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Writing Intensive Program

A person writes in a notebook.

The Writing Intensive Program at D'Youville is all about learning to navigate the writing process.

Writing Intensive Program courses encourage students to explore, develop, research, design, present, and reflect on their writing in and out of the classroom. Writing projects vary widely, from informal journals and research projects to imagined debates, op-eds, and multimedia projects.

As an undergraduate, you will need to complete two WIP courses to graduate. You can take your WIP courses anywhere you like: in your major (ask your advisor), in a minor (ask your minor advisor), or as part of your general education (ask anyone).

WAIVERS

If you can’t find time for one of those courses, you can earn a one-course waiver by submitting a writing portfolio to the WIP Director for evaluation. You can find the instructions below.

Contact Us

Writing Intensive Program
Joshua Gooch, 
WIP Director
Email: goochj@dyc.edu 

Or contact your primary academic advisor.

Waiver Policies and Instructions

Writing Intensive Program (WIP): Guide to WIP Course Waivers

All D'Youville undergraduates must complete two WIP courses. ENG 112 or HIS112 is a prerequisite for all WIP courses. There are two options to receive a WIP course waiver:

  1. Transfer Credit: only ONE WIP Course Waiver is allowed.
    A student may transfer credit for an equivalent writing intensive course from another accredited institution. The student must present to the registrar copies of the original course description and assignments. The registrar will evaluate the material to determine equivalency based on the criteria of a D'Youville WIP course and may consult with department chairs and/or the WIP director.
  2. Writing Portfolio Submission for Evaluation: only ONE WIP Course Waiver is allowed.
    Note: Portfolios for graduating senior students must be submitted by midterm (week 8) of the semester before the student's final semester.
    Writing Portfolio Submission Procedure
    • To apply for a waiver based on the evaluation of a writing portfolio, students must first consult with their primary academic advisor to ensure accurate recording of the process.
    • Once cleared by the primary academic advisor, the student must compile a writing portfolio and deliver it to their advisor, not the WIP director. See the portfolio content requirements below.
    • The primary academic advisor arranges delivery (or pick up) of the portfolio to the WIP Director. A cover memo for the portfolio is required and should indicate student’s name, ID number, major, and year. Specify the request for evaluation of the student’s portfolio.
    • The WIP director evaluates the portfolio and recommends by official memo either to grant or not to grant a one-course WIP waiver. The memo is sent to student's primary advisor and the registrar (if granted).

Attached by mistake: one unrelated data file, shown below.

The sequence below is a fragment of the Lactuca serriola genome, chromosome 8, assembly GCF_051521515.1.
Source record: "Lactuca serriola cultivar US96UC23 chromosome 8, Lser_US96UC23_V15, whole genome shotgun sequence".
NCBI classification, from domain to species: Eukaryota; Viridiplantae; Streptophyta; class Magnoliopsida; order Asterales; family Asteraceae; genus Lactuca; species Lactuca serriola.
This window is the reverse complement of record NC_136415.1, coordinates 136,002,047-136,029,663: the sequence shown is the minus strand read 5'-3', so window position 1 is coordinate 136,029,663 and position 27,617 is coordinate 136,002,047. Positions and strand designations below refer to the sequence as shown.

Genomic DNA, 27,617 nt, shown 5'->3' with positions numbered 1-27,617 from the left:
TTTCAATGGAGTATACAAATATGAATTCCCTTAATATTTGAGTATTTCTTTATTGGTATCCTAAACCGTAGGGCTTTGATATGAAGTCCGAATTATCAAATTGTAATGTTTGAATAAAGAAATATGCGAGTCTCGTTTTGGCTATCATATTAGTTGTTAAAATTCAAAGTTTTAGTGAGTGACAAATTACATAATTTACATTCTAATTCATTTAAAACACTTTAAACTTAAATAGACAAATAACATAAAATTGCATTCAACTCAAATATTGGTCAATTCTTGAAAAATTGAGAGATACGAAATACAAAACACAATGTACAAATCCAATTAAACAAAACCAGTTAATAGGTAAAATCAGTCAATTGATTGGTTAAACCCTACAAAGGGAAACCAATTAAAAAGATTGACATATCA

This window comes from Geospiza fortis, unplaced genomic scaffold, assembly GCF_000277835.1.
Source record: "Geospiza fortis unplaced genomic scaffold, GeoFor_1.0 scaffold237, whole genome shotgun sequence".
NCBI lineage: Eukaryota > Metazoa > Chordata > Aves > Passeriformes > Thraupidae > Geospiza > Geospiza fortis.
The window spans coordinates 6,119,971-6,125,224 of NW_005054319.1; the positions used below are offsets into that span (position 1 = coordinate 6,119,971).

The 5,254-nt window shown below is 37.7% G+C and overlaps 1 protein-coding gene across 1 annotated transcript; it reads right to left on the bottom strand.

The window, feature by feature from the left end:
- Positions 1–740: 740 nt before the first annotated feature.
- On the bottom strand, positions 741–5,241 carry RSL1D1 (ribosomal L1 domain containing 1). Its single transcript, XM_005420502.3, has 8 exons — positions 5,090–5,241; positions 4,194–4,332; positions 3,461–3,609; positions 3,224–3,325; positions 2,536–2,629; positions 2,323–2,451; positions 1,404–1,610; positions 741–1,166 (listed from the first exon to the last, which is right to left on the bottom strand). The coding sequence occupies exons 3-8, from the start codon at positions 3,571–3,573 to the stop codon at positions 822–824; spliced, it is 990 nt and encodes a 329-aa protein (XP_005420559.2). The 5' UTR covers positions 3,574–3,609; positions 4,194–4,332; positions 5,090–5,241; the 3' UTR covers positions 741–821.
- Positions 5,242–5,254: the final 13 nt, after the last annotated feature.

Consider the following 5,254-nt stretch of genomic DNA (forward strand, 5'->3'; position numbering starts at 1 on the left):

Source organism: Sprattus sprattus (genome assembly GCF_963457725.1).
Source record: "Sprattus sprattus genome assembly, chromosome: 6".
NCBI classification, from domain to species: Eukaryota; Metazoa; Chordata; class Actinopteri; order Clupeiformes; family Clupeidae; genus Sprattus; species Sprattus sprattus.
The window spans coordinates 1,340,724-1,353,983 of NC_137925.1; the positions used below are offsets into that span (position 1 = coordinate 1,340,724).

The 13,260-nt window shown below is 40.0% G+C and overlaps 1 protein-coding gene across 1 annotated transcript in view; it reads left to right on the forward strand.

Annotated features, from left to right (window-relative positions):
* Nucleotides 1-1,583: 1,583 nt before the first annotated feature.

• The WIP director will return the writing portfolio to the primary academic advisor for the student to retrieve. The writing assessment rubric, evaluation notes, and a copy of the official memo of the result will be included in the returned portfolio for the student.
    Portfolio Content Requirements
    • Each portfolio should include a cover letter that describes the contents of the portfolio and requests the evaluation of the writing portfolio for a WIP course waiver. The cover letter should be typed and include the student’s name and email address.
    • The portfolio should present a minimum of 20 pages of formal writing.
      • Writing samples should represent a variety of types of writing and courses: e.g., interpretive, analytic / scientific, descriptive, persuasive, etc.
      • Writing samples must be selected purposefully. Portfolios that consist of an unselected and unsorted stack of materials will be returned unevaluated. Portfolios may not contain materials from only one course.
      • To provide a sense of the student’s current writing capacities, writing samples must be from recent courses, preferably within the last two years.
      • Writing samples should have a clearly defined purpose and be understandable to a reader outside its original context. For this reason, samples should show original grades / comments from the course professor(s) who assigned the writing task. Writing samples that need substantial context to be understood such as discussion board posts are not good selections for a WIP portfolio.
        • If writing samples are not available with grades and comments, then students should submit copies of the original assignment and grading rubric, or, if those are not available, a copy of the course syllabus. In some cases, portfolio without written comments may need to be submitted electronically. In these cases, contact Dr. Gooch directly for guidance.
      • The portfolio should not include writing assignments from ENG 111, ENG 112, HIS 112, equivalent transfer freshmen English / Composition courses, or any WIP-classified course at D'Youville. Portfolios that submit these materials will be rejected.